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Dual Nucleic Acid Template Assay Developed for Cancer

By LabMedica International staff writers
Posted on 16 Jan 2020
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Image: Single nucleotide polymorphism: The upper DNA molecule differs from the lower DNA molecule at a single base-pair location (Photo courtesy of Marshall University).
Image: Single nucleotide polymorphism: The upper DNA molecule differs from the lower DNA molecule at a single base-pair location (Photo courtesy of Marshall University).
Massive parallel sequencing or massively parallel sequencing is any of several high-throughput approaches to DNA sequencing using the concept of massively parallel processing; it is also called next-generation sequencing or second-generation sequencing.

Targeted next-generation sequencing is a powerful method to comprehensively identify biomarkers for cancer. Starting material is currently either DNA or RNA for different variations, but splitting to two assays is burdensome and sometimes unpractical, causing delay or complete lack of detection of critical events, in particular, potent and targetable fusion events.

Scientists at Zhejiang Cancer Hospital (Hangzhou, China) and their associates developed a single-tube, dual-template assay and an integrated bioinformatics pipeline for relevant variant calling. RNA was used for fusion detection, whereas DNA was used for single-nucleotide variations (SNVs) and insertion and deletions (indels). The reaction chemistry featured barcoded adaptor ligation, multiplexed linear amplification, and multiplexed polymerase chain reaction (PCR) for noise reduction and novel fusion detection. An auxiliary quality control assay was also developed.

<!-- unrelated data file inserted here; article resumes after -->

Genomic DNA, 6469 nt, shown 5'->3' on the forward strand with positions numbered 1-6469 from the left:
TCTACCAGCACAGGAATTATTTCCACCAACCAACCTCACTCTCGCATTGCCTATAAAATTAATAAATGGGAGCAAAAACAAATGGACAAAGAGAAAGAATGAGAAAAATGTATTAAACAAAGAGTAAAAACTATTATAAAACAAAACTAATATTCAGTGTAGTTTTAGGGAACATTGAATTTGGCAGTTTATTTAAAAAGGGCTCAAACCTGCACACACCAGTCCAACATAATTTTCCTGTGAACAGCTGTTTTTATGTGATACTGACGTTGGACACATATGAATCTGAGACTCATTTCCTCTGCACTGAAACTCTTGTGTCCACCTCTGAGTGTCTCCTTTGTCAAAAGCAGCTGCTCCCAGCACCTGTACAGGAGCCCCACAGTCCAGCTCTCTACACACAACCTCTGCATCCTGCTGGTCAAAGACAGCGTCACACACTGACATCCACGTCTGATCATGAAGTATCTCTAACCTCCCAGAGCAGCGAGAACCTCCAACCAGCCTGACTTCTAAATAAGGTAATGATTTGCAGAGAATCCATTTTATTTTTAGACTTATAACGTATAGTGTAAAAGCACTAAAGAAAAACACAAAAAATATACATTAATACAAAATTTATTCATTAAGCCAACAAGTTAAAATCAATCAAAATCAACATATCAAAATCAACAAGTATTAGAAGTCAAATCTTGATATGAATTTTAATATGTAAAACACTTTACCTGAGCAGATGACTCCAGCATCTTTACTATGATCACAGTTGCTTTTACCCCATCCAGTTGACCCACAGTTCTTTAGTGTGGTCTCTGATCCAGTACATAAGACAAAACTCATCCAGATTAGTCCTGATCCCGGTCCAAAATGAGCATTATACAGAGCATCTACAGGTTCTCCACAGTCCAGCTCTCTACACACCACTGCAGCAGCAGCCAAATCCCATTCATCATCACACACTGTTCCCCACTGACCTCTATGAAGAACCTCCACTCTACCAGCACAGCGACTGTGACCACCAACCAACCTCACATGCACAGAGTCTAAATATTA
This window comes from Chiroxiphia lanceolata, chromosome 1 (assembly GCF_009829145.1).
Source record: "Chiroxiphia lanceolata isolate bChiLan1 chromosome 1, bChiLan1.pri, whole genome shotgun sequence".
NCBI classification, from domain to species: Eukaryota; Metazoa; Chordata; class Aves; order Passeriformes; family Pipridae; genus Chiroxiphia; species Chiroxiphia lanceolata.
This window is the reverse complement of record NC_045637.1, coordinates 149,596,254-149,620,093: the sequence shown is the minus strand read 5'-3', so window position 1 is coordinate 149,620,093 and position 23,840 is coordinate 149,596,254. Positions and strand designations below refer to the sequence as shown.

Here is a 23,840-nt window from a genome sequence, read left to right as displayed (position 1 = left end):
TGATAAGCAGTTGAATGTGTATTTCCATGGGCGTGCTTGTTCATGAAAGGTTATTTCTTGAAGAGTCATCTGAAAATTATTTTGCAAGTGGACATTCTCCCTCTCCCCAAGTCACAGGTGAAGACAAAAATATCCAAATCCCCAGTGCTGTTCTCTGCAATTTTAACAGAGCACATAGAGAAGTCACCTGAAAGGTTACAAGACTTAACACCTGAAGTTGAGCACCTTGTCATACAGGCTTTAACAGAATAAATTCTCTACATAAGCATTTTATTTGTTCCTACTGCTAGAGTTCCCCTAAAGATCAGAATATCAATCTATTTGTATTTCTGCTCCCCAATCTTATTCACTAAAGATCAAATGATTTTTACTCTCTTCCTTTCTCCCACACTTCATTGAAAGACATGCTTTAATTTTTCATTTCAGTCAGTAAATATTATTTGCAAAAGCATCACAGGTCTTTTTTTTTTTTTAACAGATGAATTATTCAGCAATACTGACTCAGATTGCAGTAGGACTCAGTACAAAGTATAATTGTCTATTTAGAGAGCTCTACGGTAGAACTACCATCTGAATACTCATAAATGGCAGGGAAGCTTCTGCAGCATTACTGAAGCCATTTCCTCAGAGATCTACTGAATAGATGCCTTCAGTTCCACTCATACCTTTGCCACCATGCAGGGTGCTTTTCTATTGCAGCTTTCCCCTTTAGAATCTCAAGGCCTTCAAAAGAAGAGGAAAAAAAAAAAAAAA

The investigators reported that in a 1,000-sample lung tumor cohort, they identified all major SNV/indel hotspots and fusions, as well as MET exon 14 skipping and several novel or rare fusions. The occurrence frequencies were in line with previous reports and were verified by Sanger sequencing. One noteworthy fusion event was HLA-DRB1-MET that constituted the second intergenic MET fusion ever detected in lung cancer.

The authors concluded that their method should benefit not only a majority of patients carrying core actionable targets but also those with rare variations. Future extension of this assay to RNA expression and DNA copy number profiling of target genes such as programmed death-ligand 1 may provide additional biomarkers for immune checkpoint therapies. The study was published on the December 2019 issue of the journal Clinical Chemistry.

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Zhejiang Cancer Hospital

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